My timetable : mainly, visit the classes to observe, help, evaluate, motivate. These visits are almost always followed by an individual meeting for remediation with the teacher.

Another important moment is the weekly educational meeting. Every Thursday, in Can Tho, I spent two to four hours with the teachers of the various levels to help them prepare their lessons, to insure the coordination and to complete their training. So Thursday was a hard day, from 7:00 am till 7:30 pm ! I also dedicated two to three half-days per week to the paperwork (papers, reports, preparations, materials...)

Regularly, I also played "moving - delivering man" : some threads to fix a box on the motorcycle, and there I go for a distribution of materials in the classes. With the heat, transporting boxes of books is a true pleasure...

Often, there were activities on the side : invitations, French speakers club, official ceremonies, extracurricular activities, parents's meetings, etc.

These almost always took place on Sundays... At 7 o'clock in the morning.

Once a month, I had a meeting with the Service of Education of the Province.

Once by quarter, we had a national meeting, which grouped all the advisors and both Project managers for a few days.

Speeches...quickly become a custom !

Situation in the classes

Waow... I was very impressed as soon as my first visits (97 in a month). The methods are good and the teachers, for the greater part, use the most modern communicative techniques. The pupils learn well ! They are more disciplined than in Europe (and way more than in the USA !) but a little bit the other way : the biggest problems here are met in the small classes (1st , 2nd). Then, the pupils calm down and auto-discipline themselves.

Mr Trung, dynamism included...

So the pupils learn well, supported by their parents who are very demanding. Besides the "loaded" school schedules (it happens that the pupils stay in school from 7:00 am till 17:30 pm), the Vietnamese kids dedicate a lot of time to homework and to the additional courses (often two hours a day in addition of Saturdays and/or Sundays) or in other activities (music, sport...)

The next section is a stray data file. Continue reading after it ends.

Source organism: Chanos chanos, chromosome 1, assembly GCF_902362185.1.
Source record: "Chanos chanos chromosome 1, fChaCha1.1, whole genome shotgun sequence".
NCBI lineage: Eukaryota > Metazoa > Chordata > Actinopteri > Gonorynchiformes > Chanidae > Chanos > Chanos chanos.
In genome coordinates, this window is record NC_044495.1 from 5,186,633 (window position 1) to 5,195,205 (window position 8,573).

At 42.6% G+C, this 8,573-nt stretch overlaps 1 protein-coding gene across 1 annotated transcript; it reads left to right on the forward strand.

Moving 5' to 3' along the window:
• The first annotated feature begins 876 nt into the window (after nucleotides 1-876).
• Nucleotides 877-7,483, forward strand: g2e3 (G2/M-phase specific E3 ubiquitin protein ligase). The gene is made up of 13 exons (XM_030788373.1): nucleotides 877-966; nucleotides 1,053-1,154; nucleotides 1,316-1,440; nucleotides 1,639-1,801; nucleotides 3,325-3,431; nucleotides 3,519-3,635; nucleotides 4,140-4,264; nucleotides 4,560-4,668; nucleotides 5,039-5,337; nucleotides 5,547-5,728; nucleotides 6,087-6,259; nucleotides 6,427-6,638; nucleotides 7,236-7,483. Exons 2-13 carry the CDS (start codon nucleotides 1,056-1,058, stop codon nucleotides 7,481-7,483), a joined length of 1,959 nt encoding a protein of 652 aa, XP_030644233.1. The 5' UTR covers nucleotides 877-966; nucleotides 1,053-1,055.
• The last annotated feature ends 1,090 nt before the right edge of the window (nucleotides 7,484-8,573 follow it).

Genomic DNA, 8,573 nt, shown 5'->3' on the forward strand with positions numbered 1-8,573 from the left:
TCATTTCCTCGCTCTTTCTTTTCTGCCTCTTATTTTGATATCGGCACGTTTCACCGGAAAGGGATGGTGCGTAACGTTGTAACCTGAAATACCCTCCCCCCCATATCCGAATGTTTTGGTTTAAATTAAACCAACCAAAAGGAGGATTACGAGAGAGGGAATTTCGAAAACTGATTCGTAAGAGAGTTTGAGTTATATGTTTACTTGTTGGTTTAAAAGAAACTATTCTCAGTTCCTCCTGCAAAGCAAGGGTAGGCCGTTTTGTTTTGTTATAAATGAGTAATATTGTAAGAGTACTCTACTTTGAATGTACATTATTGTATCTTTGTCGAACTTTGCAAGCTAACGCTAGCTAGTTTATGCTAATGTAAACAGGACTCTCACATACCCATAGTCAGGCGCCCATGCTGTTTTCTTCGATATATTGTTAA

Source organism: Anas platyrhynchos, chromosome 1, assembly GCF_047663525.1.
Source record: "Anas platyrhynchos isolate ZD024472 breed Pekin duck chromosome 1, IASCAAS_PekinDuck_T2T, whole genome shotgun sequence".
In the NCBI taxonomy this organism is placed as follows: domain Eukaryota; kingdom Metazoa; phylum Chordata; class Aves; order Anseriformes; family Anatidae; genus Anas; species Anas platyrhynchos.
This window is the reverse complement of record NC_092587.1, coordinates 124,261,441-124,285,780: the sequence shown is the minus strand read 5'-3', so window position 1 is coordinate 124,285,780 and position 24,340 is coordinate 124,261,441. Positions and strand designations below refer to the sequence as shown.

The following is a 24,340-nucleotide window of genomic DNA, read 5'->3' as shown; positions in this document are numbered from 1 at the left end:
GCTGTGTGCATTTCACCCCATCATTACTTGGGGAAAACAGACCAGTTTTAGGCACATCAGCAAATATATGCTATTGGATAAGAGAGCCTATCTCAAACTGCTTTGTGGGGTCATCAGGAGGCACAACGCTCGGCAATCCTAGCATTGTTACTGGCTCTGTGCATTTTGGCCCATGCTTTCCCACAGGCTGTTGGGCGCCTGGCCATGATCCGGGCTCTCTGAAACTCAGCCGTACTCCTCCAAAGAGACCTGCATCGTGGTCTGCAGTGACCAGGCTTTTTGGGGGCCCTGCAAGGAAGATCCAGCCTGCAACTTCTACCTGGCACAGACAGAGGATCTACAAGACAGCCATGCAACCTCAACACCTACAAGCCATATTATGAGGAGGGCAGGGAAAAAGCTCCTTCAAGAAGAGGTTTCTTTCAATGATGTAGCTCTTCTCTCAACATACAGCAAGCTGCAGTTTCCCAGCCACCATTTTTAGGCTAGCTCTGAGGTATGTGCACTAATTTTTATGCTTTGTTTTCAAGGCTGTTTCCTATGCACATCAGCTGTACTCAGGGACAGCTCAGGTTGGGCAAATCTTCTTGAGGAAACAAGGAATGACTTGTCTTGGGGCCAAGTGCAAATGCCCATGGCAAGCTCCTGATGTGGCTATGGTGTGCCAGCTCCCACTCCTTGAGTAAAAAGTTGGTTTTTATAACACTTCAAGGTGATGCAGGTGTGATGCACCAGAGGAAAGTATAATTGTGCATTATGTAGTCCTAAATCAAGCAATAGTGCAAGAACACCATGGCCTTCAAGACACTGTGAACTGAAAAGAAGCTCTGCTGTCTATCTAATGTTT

Of course there are exceptions (parents who work all the time and/or neglect their children), but the majority could give us many lessons !

Let's also consider the learning conditions... If the Bilingual Classes are often better provided than the others, the premises are often unsuitable for a quality education.

Most of the schools are still in pathetic condition, often wedged between boulevards and/or intrusive markets...

Ruined, too small classes; walls where one guesses an ancient coat of paint, ceilings which subside and sometimes allow water to pass through...

Blackboards which flake (or even full of holes), heat (many times 40° with 95 % of humidity while more than a third of the classes has not a ventilator), very damaged and dirty benches...

Omnipresent noise (I often can't hear what the teacher says)...

Mrs Diep defies all the obstacles to stimulate her class,
and one sees the results !

My big problems for the job ? At first, the heat. I often leave at 7:00 am from my home, on the motorcycle. Shirt and trousers are often dipped after 10 minutes in class. In itself it is already (very) annoying, but when I leave after the lesson to work in another school, I expose myself to the wind... I was dipped + wind with the motorcycle = cold ! Regular colds in a city where it's almost never below 25° C, what a joke !

Then, the quantity (of classes, teachers) : that lowers the quality.
The appointment of Vietnamese educational advisers, who should replace us bit by bit to insure the continuation of the program, has been awaited for a long time already...

Next page : my daily life in Can Tho

Page créée le 27 novembre 1998 -  Mise à jour le 13 juillet 2002